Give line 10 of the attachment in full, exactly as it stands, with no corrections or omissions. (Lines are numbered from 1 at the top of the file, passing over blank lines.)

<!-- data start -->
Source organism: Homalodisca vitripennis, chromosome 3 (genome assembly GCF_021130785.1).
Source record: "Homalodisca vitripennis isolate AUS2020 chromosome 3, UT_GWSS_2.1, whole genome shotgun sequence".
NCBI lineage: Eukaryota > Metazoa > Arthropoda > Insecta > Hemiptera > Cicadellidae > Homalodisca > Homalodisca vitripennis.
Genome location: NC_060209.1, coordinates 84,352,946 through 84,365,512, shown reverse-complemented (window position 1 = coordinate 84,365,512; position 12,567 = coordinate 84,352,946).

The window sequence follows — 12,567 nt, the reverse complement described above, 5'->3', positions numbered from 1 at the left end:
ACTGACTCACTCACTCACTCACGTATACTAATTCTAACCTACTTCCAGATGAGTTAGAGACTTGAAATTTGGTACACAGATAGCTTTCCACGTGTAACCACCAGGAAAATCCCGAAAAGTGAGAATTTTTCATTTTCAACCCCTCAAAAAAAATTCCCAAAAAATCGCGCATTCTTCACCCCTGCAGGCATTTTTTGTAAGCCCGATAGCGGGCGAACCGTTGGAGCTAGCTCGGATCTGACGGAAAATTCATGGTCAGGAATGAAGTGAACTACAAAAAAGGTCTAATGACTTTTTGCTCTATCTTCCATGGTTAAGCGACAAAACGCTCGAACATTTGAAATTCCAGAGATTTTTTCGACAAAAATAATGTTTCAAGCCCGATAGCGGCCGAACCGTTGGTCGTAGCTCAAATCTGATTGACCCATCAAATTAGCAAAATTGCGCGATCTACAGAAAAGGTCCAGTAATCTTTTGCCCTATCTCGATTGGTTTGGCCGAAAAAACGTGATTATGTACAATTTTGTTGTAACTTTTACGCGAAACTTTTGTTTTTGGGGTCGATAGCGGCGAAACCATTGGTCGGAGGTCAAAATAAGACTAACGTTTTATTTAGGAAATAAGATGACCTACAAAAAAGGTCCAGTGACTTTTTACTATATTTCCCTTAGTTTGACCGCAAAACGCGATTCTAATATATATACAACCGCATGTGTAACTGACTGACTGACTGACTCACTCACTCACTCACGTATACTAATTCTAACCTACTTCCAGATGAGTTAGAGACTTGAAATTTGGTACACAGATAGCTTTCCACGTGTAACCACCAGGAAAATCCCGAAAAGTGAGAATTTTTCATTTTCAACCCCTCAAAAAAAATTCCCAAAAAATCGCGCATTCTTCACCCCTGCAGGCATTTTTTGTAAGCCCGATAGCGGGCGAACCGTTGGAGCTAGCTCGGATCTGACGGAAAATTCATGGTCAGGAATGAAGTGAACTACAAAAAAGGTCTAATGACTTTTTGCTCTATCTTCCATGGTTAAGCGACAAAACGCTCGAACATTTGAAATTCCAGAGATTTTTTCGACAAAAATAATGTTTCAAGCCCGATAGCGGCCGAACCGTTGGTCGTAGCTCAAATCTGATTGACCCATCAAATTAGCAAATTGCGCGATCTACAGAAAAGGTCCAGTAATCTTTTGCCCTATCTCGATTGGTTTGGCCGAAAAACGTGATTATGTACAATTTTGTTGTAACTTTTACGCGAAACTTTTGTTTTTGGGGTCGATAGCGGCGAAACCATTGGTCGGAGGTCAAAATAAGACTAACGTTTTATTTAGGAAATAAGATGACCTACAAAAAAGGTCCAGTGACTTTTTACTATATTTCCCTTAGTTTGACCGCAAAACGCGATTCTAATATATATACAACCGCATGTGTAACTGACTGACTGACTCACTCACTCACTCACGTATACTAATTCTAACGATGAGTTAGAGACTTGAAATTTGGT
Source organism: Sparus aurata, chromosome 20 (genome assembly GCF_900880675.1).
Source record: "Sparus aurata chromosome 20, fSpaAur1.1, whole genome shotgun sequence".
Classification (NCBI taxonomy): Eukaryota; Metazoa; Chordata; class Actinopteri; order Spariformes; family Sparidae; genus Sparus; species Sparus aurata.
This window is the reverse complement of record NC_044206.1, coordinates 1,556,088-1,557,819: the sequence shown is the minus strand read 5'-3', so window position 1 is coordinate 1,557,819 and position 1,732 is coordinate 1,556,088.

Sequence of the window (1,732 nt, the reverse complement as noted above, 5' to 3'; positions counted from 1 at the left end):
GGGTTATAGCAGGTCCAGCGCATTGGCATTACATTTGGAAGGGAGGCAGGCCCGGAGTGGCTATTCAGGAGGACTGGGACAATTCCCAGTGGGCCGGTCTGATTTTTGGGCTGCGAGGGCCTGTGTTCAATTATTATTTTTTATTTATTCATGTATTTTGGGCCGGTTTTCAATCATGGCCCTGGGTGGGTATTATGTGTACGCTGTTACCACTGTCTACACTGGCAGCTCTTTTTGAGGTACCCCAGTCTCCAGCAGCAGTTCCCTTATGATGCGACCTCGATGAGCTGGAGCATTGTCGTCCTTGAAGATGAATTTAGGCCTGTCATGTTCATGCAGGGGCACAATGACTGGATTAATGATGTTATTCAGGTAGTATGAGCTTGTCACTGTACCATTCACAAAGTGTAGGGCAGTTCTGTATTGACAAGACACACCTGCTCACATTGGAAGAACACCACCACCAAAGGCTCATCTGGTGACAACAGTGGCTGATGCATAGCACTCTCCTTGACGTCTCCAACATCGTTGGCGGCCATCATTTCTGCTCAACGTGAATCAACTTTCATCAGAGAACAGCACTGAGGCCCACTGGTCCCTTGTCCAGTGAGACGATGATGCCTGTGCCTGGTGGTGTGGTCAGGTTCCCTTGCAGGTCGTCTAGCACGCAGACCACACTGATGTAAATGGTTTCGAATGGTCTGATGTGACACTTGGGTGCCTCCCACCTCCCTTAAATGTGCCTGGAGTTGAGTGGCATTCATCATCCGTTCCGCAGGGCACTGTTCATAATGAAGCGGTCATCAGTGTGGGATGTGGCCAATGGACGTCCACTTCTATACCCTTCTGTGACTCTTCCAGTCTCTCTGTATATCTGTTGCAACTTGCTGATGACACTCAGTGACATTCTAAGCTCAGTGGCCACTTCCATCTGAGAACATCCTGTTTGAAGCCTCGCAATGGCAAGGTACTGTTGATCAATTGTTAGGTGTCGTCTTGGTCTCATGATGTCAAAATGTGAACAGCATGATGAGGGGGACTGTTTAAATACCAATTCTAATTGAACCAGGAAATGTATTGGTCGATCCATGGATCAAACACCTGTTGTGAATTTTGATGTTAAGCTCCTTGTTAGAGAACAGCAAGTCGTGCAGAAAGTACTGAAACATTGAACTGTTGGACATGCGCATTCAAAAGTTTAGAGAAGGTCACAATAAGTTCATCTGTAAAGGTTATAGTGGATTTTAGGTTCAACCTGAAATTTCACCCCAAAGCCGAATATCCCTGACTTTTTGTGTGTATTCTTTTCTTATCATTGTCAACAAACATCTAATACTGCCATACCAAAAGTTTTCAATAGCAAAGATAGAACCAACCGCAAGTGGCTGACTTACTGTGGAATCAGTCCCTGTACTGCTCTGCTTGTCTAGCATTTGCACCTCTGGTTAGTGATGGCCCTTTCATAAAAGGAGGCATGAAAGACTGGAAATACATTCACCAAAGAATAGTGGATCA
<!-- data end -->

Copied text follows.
This window is the reverse complement of record NC_044206.1, coordinates 1,556,088-1,557,819: the sequence shown is the minus strand read 5'-3', so window position 1 is coordinate 1,557,819 and position 1,732 is coordinate 1,556,088.